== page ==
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(Credit: Warner Bros.)


When The Grateful Dead played 'Big Railroad Blues' with clown masks

The battle of the Bolos and Bozos is one of the aspects of Europe 1972 that gets passed down in long winding tales by Deadheads who heard the story from their forefathers in the Dead community. For a long time, before the Dead became a fairly respectable institution and a glut of Dead books began to come out, stories like these only existed in legend, part of the ever-mythical nature of the Grateful Dead. But now, they’re verified, catalogued, and canonised within the official history of the band. That said, even the genuine version has some different accounts.

Basically, the story starts with the enormous amount of people that the Dead would bring out on tour. Largely funded by their label Warner Bros, the Dead were able to bring their wives, girlfriends, kids, associates, managers, friends, and roadies along for the tour, with 43 people in total requiring passports, ID badges, and memo references in order to make the trip. With such a big entourage, the band had to rent out two full-size touring buses in order to trek around Europe. Jerilyn Lee Brandelius, author of the 1989 book Grateful Dead Family Album, puts it thusly:

“The 43 persons constituting the Grateful Dead’s European tour apportioned themselves for the most part between two busses which came to be known as the Bolo bus and the Bozo bus. The Bolo bus had a john in it and its seats faced forward. The Bozo bus had a refrigerator and some of its seats were installed facing back, to accommodate four tables. And to look back, the subtle difference in character and import and atmosphere between the two omnibuses was so profoundly hidden and enigmatic that you could never possibly understand it. The Bozos wore masks, and the Bolos showed their faces. At one time the Bozos staged a raid on the Bolo provisions; at one time the Bolos staged a raid on the Bozo provisions.”

The distinction between the Bozos and the Bolos weren’t set in stone, with occasional defections from both sides. The actual differences between the two were null: the important thing wasn’t what a Bozo and a Bolo were, but that you were one, and you stuck it to others whenever you could. As drummer Bill Kreutzmann explained in his book Deal: My Three Decades of Drumming, Dreams, and Drugs with the Grateful Dead: “Part of the whole Zen head trip was that it mattered tremendously which bus you were on but it also didn’t matter one bit because both buses were both things at all times. You were either on one or you were on the other.”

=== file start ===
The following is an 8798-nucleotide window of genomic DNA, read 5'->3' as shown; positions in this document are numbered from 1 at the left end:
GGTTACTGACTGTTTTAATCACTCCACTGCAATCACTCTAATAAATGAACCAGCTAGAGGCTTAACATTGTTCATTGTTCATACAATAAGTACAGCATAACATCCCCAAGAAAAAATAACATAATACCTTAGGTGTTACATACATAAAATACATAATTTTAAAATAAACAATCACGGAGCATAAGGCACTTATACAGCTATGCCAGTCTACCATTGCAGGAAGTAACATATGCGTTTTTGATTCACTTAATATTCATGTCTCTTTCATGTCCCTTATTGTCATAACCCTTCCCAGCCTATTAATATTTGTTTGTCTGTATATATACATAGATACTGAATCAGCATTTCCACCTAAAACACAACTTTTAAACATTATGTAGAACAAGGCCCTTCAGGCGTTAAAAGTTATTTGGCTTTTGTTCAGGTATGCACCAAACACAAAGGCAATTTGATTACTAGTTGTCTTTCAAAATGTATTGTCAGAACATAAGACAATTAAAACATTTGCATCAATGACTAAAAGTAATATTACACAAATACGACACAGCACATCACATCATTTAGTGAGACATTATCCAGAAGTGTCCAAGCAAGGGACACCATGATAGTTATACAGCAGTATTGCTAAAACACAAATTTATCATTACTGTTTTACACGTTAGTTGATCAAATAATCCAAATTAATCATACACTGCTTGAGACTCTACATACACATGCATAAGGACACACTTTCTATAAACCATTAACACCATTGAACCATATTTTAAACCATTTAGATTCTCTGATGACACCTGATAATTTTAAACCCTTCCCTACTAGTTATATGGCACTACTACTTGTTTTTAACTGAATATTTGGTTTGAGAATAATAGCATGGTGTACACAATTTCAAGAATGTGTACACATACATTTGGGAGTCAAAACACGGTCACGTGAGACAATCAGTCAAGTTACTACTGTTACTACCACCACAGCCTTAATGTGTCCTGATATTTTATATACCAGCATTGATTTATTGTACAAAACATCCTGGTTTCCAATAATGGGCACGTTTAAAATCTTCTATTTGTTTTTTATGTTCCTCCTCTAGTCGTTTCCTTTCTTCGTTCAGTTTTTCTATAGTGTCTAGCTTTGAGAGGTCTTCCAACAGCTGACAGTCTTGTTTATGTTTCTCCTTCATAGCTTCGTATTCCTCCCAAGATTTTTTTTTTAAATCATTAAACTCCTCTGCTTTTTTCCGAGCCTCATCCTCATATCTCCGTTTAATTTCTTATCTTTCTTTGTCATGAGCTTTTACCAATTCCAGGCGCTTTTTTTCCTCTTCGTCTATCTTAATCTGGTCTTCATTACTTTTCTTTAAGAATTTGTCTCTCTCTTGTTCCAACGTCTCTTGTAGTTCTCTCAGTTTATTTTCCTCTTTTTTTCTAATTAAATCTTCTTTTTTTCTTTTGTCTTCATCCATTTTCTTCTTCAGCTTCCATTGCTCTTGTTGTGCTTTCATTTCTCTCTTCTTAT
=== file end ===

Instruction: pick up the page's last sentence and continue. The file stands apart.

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Adding: “We had two tour busses and we quickly formed psuedo-alliances based on which bus we were on. You were either one of the Bozos or one of the Bolos. I was on the bus where most of the seats faced backwards. That meant I was a Bozo. Most of the band were Bozos. Just a bunch of clowns, really. Our crew clowned around too, but most of them were Bolos. Who knows what their deal was? Or I should say, who knows what their deal really was? Never ask a Bozo about a Bolo. General rule of thumb.”

This wonderfully bizarre quasi-turf war eventually made its way onto the stage when the Dead pulled into Copenhagen, Denmark, for a show at the Tivoli Concert Hall on April 17, 1972. The band were being filmed that night for a Danish television programme called TV from the Tivoli, and as the second set wound to a close, the Bozos came out in full force.

“The entire tour became a continual running joke as we would try to put each other down for either being a Bozo or a Bolo and, like everything, we took it as far as we could,” Kreutzmann remembers. “At one of the gigs, we went onstage wearing wigs and clown masks, perhaps to publicly declare ourselves a band of (mostly) Bozos. Or to spread the Bozo message to the world. It was outreach. It was also all just one big gag. For our own amusement, really.”

You can tell how amused they really are during the performance of ‘Big Railroad Blues’, which finds the band in various states of laughter. It starts with guitarist Bob Weir donning a Groucho Marx style glasses and moustached combo. From there, Jerry Garcia gets handed a clown mask and plays along as well. Soon Kreutzmann and bassist Phil Lesh are given their own masks, and in the background, one of the band’s roadies is wearing an old man mask as well. Weir cheekily says: “This is for the TV cameras, you must understand”, but between the band and the audience, the sense of goofy fun isn’t just a front.

Garcia has some difficulty keeping his mask on while playing and singing, and as he kicks into his solo towards the end of the tune, his mask comes crashing to the stage as he dramatically begins his pulls and bends. None of the silliness got in the way of the band’s performance, which is potent and joyous as all of the Europe ’72 shows. 

The band were on a hot streak, and for their troubles, the Bozos and the Bolos all got credit in the Europe ’72 liner notes. In many ways, the Europe ’72 shows would be the swan song for the band’s first incarnation. As the band lost their blues-loving keyboardist Ron ‘Pigpen’ McKernan and took on a number of large projects, including a feature film and their own record company, the loose and jolly good times would get harder to come by.

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